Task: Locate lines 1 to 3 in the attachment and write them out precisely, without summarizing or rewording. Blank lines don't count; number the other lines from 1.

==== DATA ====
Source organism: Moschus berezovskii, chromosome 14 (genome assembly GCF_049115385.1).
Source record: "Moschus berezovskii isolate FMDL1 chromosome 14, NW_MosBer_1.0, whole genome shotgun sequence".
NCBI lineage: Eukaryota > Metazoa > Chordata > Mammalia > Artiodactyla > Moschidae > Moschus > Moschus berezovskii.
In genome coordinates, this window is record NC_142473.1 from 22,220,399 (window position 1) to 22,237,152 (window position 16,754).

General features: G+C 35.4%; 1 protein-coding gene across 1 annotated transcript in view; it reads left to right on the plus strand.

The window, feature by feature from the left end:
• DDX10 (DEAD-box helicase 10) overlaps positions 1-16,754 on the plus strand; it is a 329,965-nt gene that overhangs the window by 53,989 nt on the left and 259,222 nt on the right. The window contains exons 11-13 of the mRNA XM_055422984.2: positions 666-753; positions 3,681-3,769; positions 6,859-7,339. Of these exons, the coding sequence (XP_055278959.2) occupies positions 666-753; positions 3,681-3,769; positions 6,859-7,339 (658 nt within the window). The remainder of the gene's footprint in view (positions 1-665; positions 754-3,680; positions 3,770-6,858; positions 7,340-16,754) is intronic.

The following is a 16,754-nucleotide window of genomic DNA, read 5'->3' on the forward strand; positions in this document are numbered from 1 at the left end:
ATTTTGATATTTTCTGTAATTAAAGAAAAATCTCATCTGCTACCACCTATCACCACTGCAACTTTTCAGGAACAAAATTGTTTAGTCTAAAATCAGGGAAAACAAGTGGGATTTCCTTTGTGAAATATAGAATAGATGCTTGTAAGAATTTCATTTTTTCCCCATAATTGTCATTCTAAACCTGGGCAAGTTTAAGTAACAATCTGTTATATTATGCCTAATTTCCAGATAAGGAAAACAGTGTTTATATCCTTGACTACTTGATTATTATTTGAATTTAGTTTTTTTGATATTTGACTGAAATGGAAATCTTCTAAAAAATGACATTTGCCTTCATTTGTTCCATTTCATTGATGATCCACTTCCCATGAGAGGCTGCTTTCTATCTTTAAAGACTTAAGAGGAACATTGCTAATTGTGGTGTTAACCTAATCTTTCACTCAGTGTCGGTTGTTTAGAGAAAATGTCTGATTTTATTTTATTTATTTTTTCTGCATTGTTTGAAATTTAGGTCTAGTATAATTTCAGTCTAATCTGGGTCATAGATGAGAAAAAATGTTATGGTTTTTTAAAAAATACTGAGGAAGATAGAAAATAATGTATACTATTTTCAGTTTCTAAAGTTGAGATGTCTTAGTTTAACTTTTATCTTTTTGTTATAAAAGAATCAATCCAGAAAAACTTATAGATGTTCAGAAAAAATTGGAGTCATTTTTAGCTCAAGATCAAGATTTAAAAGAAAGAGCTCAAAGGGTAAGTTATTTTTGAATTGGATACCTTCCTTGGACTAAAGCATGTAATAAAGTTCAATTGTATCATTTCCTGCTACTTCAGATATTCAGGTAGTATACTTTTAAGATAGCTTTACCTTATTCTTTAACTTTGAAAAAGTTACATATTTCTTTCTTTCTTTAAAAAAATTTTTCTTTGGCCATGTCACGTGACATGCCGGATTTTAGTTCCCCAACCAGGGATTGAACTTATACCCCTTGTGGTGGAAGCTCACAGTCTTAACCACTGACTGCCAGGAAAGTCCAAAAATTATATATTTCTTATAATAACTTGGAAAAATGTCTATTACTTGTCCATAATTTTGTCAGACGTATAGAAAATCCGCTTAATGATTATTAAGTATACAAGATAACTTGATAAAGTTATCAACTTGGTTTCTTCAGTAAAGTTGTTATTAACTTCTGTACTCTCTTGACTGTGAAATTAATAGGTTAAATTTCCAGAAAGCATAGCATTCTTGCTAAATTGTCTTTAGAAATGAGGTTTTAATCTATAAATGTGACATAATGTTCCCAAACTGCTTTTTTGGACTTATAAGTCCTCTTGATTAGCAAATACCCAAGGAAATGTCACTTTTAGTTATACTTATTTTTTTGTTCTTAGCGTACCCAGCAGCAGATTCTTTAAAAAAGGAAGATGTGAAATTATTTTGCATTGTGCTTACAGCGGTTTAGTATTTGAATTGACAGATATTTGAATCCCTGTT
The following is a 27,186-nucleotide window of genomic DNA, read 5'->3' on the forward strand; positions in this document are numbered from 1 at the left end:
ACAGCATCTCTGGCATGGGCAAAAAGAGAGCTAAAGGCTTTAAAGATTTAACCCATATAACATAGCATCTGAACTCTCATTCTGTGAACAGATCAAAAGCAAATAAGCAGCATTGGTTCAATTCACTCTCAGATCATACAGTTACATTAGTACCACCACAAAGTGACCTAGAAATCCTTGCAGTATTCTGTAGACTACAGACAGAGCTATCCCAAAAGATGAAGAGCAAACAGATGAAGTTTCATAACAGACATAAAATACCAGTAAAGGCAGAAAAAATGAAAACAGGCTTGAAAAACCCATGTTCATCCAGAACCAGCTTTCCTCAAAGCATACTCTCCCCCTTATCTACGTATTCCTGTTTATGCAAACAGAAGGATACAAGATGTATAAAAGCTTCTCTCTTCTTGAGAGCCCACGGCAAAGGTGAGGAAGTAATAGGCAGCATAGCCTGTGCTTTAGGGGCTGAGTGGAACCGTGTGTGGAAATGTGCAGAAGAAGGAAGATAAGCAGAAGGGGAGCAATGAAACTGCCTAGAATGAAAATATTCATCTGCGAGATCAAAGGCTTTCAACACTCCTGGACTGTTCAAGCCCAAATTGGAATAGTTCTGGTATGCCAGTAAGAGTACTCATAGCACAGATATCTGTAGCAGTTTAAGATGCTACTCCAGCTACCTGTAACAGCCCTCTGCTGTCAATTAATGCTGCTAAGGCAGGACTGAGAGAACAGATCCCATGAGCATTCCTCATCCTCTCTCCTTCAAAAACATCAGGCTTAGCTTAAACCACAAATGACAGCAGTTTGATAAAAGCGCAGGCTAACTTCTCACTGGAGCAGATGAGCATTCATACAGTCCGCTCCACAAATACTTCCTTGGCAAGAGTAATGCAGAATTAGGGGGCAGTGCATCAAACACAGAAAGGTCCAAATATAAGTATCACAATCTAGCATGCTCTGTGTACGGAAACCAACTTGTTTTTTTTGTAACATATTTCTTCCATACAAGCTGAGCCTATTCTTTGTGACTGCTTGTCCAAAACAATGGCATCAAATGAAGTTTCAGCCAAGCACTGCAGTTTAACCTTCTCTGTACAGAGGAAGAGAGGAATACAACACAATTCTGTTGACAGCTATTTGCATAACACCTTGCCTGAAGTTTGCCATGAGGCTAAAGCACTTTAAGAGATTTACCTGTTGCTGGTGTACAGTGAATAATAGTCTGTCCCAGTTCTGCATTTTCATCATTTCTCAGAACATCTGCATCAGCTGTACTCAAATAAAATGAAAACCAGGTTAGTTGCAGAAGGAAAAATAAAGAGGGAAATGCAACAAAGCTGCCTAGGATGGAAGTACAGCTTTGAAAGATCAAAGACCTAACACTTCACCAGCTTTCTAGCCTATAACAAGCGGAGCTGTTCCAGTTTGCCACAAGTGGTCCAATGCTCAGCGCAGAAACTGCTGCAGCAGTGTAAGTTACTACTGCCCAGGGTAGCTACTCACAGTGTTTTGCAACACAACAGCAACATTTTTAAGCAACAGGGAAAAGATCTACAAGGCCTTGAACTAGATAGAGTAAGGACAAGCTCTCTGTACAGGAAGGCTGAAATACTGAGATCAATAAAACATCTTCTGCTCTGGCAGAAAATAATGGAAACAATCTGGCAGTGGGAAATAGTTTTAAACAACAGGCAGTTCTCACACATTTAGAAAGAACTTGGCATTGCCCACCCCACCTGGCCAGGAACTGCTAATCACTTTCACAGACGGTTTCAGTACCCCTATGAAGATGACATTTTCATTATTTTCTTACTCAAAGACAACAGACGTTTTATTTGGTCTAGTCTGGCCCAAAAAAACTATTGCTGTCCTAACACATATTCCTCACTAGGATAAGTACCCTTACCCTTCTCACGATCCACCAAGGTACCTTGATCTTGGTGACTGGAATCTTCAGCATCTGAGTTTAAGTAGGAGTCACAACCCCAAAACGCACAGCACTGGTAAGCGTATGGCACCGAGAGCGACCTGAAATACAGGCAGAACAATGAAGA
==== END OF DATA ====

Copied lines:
Source organism: Moschus berezovskii, chromosome 14 (genome assembly GCF_049115385.1).
Source record: "Moschus berezovskii isolate FMDL1 chromosome 14, NW_MosBer_1.0, whole genome shotgun sequence".
NCBI lineage: Eukaryota > Metazoa > Chordata > Mammalia > Artiodactyla > Moschidae > Moschus > Moschus berezovskii.